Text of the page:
UK Manufacturing Sector Contracts in October, Construction Barely Expands

on Nov 2, 2012

On 1 November the Markit/CIPS UK Manufacturing Purchasing Managers Index was released showing that the downturn in UK manufacturing has accelerated at the start of the fourth quarter this year. Today (2 November) Markit also posted its UK Construction PMI, which shows the weakness in the sector has continued in the last month.

**Manufacturing PMI**
The UK manufacturing sector saw operating conditions deteriorate for the sixth consecutive month in October as companies continued to face a combination of weak export sales, declining domestic demand and rising cost pressures.
The October PMI stands at 47.5, down from a revised figure of 48.1 in September and still below the 50 mark which separates growth from contraction. The rate of decline in production volumes was the second sharpest during the past three-and-a-half years. Further reduction in new work received was the main factor underlying the lower output. New orders fell for the seventh straight month and at a faster pace than in September.

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Manufacturers remained largely cost-cautious, which led to lower levels of purchasing and further depletion of inventories. The rate of reduction in input buying volumes accelerated, while margins were squeezed, as cost inflation hit a seven-month peak coinciding with muted pricing power.
“There is little in last month’s figures to encourage the industry. Where once it looked like high growth areas in Asia might offer opportunities to offset the acutely fragile situation in the Eurozone, it now looks like the global economic slowdown is stifling demand in Asia which is threatening to depress the manufacturing industry in the UK still further.” said David Noble, chief executive officer at the Chartered Institute of Purchasing & Supply.

Phillip Inman, economics correspondent for The Guardian, believes the news that manufacturers continue to scale back on production will sound alarm bells in the Treasury and the Department for Business, Innovation and Skills, which have argued that more favourable conditions for industrial production need to be adopted.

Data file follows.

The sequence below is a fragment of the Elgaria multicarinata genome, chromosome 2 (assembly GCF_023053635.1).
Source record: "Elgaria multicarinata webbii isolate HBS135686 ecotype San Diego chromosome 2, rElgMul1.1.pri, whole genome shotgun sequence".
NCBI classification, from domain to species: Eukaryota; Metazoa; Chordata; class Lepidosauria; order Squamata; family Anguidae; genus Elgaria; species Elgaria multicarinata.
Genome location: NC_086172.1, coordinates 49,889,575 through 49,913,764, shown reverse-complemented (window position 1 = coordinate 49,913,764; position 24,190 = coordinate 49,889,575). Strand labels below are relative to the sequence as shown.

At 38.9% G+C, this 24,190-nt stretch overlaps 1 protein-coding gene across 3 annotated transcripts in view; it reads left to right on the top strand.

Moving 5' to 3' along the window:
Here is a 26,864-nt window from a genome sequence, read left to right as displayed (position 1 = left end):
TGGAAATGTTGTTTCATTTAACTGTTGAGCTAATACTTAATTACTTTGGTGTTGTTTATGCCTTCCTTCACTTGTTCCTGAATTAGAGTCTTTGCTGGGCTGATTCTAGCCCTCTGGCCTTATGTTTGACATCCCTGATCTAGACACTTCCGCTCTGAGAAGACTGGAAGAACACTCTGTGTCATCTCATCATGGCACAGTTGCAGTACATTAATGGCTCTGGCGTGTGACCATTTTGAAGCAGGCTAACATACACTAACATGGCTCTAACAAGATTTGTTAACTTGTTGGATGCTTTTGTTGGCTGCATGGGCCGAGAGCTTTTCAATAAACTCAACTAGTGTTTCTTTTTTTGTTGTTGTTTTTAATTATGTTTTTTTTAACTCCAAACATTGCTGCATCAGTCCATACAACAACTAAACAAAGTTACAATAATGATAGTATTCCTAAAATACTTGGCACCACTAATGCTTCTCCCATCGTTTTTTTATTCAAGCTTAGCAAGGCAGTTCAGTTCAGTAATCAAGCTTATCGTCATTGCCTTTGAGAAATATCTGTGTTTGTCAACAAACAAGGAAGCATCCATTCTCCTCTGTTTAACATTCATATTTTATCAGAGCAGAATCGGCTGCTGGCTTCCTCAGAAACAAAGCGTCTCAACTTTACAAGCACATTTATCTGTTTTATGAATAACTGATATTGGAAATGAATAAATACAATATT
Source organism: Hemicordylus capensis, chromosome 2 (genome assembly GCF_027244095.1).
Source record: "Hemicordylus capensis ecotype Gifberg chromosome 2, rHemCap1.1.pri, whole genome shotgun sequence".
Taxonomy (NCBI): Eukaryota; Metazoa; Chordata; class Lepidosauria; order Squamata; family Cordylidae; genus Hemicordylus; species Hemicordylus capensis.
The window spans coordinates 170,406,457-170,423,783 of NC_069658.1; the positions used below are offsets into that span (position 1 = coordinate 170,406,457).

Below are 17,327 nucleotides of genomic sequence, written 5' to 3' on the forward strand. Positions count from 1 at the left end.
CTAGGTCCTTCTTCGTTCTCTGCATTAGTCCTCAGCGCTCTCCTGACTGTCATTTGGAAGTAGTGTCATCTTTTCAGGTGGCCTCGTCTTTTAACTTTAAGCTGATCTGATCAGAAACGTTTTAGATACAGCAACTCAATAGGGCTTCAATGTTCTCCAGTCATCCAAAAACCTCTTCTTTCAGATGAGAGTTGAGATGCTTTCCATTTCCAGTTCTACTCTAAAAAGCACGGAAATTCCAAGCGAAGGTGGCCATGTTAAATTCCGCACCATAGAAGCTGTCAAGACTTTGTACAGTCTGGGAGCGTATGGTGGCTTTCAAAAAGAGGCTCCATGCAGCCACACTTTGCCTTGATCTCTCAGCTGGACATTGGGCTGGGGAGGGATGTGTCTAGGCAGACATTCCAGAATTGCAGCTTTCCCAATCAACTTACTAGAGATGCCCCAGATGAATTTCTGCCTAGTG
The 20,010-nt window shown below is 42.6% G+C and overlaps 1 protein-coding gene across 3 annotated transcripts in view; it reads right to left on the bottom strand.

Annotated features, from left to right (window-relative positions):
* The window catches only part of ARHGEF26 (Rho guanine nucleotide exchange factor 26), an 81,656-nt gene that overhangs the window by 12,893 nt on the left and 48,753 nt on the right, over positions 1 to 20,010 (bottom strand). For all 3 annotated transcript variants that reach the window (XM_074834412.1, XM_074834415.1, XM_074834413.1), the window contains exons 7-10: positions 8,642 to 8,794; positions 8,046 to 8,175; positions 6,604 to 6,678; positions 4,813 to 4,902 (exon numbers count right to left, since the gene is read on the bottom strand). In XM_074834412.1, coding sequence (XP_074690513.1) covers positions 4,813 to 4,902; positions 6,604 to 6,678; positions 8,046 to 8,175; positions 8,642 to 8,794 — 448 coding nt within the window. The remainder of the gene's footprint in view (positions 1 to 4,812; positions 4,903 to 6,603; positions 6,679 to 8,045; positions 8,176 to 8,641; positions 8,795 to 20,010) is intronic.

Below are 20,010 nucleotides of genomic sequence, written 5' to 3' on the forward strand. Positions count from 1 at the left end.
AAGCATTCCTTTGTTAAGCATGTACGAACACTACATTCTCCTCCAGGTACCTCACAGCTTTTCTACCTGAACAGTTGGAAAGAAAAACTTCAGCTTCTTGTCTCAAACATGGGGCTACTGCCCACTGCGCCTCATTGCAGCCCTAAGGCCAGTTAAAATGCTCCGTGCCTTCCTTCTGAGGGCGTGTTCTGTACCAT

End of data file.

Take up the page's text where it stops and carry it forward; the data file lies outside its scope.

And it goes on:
**Construction PMI**
Adjusted for seasonal factors, Construction PMI was registered at 50.9 in October, an improvement from September’s 49.5 but only slightly above the 50.0 value. The higher levels construction output were confined to civil engineering as the sub-sector achieved its second month of modest growth. Residential building was the weakest as output declined for the fifth straight month. Commercial activity also dropped last month but at only a marginal pace.

!m[civil engineering one of the few bright spots in the recent PMI data](/uploads/story/709/thumbs/pic1_inline.png)Squeezed budgets and worries about the economic outlook have led to the longest period of falling new order volumes since that seen during 2008/2009. The lack of new work to replace completed projects has resulted in a return to job shedding last month.

Business outlooks in the construction sector remained grim as the index measuring expectations was estimated at 56.2 in October – much closer to the record-low 45.9 seen four years ago than to the long-run average of 70.4. Sentiment was subdued by the shortages of new business, lending constraints and lower budgets among clients.
“Despite marginal growth in October, the prospects for the construction sector are bleak as firms prepare for the worst. They are heading into a long, dark winter, by shedding jobs and laying off subcontractors in response to the longest decline in new business since the start of the financial crisis in 2008/2009.” Mr Noble commented on the Construction PMI report.
**Triple-Dip Recession?**
In the third quarter Britain was finally able to exit the recession and expand by 1 percent but many economists warned the growth was supported mainly by one-time events such as the Olympics and the recovery from the jubilee holiday in the second quarter. Bank of England policymakers have cautioned the strong growth is unlikely to be repeated in the fourth quarter. According to James Mitchell, an economist at Warwick Business School, a triple-dip recession is on the cards and if it happens the country will enter a long period of very low growth.
“The recession does raise questions about what economic growth will look like in the future. Historically, GDP has grown about 2.5% each year on average. There is a danger that the current recession has left a permanent scar on the economy, which is being picked up in the lower productivity data. If so, when the UK economy does emerge from recession, people may well have to get used to less rapid increases in their standards of living than their parents experienced.” said Prof. Mitchel as quoted by The Guardian.


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